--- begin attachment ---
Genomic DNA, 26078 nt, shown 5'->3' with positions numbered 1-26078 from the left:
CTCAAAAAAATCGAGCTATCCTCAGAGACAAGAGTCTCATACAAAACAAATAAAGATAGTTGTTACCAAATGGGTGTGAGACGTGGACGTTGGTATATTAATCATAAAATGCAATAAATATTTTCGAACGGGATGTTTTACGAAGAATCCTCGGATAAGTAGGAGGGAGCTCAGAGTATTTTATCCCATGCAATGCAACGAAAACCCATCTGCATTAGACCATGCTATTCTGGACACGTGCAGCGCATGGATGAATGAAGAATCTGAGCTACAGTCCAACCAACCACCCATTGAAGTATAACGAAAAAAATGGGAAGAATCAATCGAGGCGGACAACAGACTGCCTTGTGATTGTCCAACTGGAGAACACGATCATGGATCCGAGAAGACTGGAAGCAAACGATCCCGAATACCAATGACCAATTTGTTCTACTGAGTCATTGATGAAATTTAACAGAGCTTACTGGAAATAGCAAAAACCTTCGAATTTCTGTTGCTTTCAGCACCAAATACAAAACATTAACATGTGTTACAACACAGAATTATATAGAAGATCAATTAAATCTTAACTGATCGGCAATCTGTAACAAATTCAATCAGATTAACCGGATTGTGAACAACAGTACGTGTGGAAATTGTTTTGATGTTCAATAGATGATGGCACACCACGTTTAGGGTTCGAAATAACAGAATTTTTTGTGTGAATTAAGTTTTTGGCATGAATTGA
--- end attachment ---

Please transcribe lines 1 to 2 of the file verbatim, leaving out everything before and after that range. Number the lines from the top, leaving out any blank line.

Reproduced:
Genomic DNA, 26078 nt, shown 5'->3' with positions numbered 1-26078 from the left:
CTCAAAAAAATCGAGCTATCCTCAGAGACAAGAGTCTCATACAAAACAAATAAAGATAGTTGTTACCAAATGGGTGTGAGACGTGGACGTTGGTATATTAATCATAAAATGCAATAAATATTTTCGAACGGGATGTTTTACGAAGAATCCTCGGATAAGTAGGAGGGAGCTCAGAGTATTTTATCCCATGCAATGCAACGAAAACCCATCTGCATTAGACCATGCTATTCTGGACACGTGCAGCGCATGGATGAATGAAGAATCTGAGCTACAGTCCAACCAACCACCCATTGAAGTATAACGAAAAAAATGGGAAGAATCAATCGAGGCGGACAACAGACTGCCTTGTGATTGTCCAACTGGAGAACACGATCATGGATCCGAGAAGACTGGAAGCAAACGATCCCGAATACCAATGACCAATTTGTTCTACTGAGTCATTGATGAAATTTAACAGAGCTTACTGGAAATAGCAAAAACCTTCGAATTTCTGTTGCTTTCAGCACCAAATACAAAACATTAACATGTGTTACAACACAGAATTATATAGAAGATCAATTAAATCTTAACTGATCGGCAATCTGTAACAAATTCAATCAGATTAACCGGATTGTGAACAACAGTACGTGTGGAAATTGTTTTGATGTTCAATAGATGATGGCACACCACGTTTAGGGTTCGAAATAACAGAATTTTTTGTGTGAATTAAGTTTTTGGCATGAATTGA